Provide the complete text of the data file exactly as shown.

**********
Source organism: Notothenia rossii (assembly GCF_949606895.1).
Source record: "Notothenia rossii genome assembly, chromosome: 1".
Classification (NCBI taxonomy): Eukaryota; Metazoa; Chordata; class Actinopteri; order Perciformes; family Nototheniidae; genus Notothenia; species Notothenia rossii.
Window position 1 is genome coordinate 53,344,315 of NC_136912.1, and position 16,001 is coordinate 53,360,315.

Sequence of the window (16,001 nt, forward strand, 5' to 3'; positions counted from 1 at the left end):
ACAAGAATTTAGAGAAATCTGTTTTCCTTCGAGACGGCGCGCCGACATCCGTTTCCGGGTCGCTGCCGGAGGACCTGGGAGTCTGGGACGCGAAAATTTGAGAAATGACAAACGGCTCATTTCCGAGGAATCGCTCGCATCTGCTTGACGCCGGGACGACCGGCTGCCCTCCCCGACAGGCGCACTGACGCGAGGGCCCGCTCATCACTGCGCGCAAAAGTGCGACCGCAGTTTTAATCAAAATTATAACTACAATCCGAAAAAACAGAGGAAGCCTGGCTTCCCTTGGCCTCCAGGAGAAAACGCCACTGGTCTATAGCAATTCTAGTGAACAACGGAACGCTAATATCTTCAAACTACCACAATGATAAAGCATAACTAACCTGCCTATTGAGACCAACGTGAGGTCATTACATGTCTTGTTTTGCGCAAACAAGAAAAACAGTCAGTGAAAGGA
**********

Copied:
Source organism: Notothenia rossii (assembly GCF_949606895.1).
Source record: "Notothenia rossii genome assembly, chromosome: 1".
Classification (NCBI taxonomy): Eukaryota; Metazoa; Chordata; class Actinopteri; order Perciformes; family Nototheniidae; genus Notothenia; species Notothenia rossii.
Window position 1 is genome coordinate 53,344,315 of NC_136912.1, and position 16,001 is coordinate 53,360,315.

Sequence of the window (16,001 nt, forward strand, 5' to 3'; positions counted from 1 at the left end):
ACAAGAATTTAGAGAAATCTGTTTTCCTTCGAGACGGCGCGCCGACATCCGTTTCCGGGTCGCTGCCGGAGGACCTGGGAGTCTGGGACGCGAAAATTTGAGAAATGACAAACGGCTCATTTCCGAGGAATCGCTCGCATCTGCTTGACGCCGGGACGACCGGCTGCCCTCCCCGACAGGCGCACTGACGCGAGGGCCCGCTCATCACTGCGCGCAAAAGTGCGACCGCAGTTTTAATCAAAATTATAACTACAATCCGAAAAAACAGAGGAAGCCTGGCTTCCCTTGGCCTCCAGGAGAAAACGCCACTGGTCTATAGCAATTCTAGTGAACAACGGAACGCTAATATCTTCAAACTACCACAATGATAAAGCATAACTAACCTGCCTATTGAGACCAACGTGAGGTCATTACATGTCTTGTTTTGCGCAAACAAGAAAAACAGTCAGTGAAAGGA